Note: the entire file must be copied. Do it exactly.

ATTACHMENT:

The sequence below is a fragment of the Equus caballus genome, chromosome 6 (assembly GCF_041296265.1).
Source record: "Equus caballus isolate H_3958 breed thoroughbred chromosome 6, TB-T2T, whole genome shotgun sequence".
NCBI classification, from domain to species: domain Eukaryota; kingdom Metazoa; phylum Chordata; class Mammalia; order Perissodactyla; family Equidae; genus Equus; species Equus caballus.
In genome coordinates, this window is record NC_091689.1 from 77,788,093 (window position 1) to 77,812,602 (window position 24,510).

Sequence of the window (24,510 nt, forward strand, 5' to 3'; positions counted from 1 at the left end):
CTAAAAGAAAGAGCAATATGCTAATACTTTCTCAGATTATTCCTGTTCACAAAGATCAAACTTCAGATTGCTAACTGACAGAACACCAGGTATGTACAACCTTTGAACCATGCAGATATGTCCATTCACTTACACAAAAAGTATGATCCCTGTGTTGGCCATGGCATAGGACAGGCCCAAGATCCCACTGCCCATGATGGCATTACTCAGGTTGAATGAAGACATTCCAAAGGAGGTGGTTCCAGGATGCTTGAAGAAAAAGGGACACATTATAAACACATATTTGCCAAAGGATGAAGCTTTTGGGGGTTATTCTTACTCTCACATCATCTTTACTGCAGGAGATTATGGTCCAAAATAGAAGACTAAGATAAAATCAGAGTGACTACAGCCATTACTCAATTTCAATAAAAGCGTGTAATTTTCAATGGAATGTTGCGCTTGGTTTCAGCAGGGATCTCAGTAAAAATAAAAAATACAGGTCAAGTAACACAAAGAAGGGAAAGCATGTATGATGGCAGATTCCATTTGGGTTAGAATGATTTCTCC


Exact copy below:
The sequence below is a fragment of the Equus caballus genome, chromosome 6 (assembly GCF_041296265.1).
Source record: "Equus caballus isolate H_3958 breed thoroughbred chromosome 6, TB-T2T, whole genome shotgun sequence".
NCBI classification, from domain to species: domain Eukaryota; kingdom Metazoa; phylum Chordata; class Mammalia; order Perissodactyla; family Equidae; genus Equus; species Equus caballus.
In genome coordinates, this window is record NC_091689.1 from 77,788,093 (window position 1) to 77,812,602 (window position 24,510).

Sequence of the window (24,510 nt, forward strand, 5' to 3'; positions counted from 1 at the left end):
CTAAAAGAAAGAGCAATATGCTAATACTTTCTCAGATTATTCCTGTTCACAAAGATCAAACTTCAGATTGCTAACTGACAGAACACCAGGTATGTACAACCTTTGAACCATGCAGATATGTCCATTCACTTACACAAAAAGTATGATCCCTGTGTTGGCCATGGCATAGGACAGGCCCAAGATCCCACTGCCCATGATGGCATTACTCAGGTTGAATGAAGACATTCCAAAGGAGGTGGTTCCAGGATGCTTGAAGAAAAAGGGACACATTATAAACACATATTTGCCAAAGGATGAAGCTTTTGGGGGTTATTCTTACTCTCACATCATCTTTACTGCAGGAGATTATGGTCCAAAATAGAAGACTAAGATAAAATCAGAGTGACTACAGCCATTACTCAATTTCAATAAAAGCGTGTAATTTTCAATGGAATGTTGCGCTTGGTTTCAGCAGGGATCTCAGTAAAAATAAAAAATACAGGTCAAGTAACACAAAGAAGGGAAAGCATGTATGATGGCAGATTCCATTTGGGTTAGAATGATTTCTCC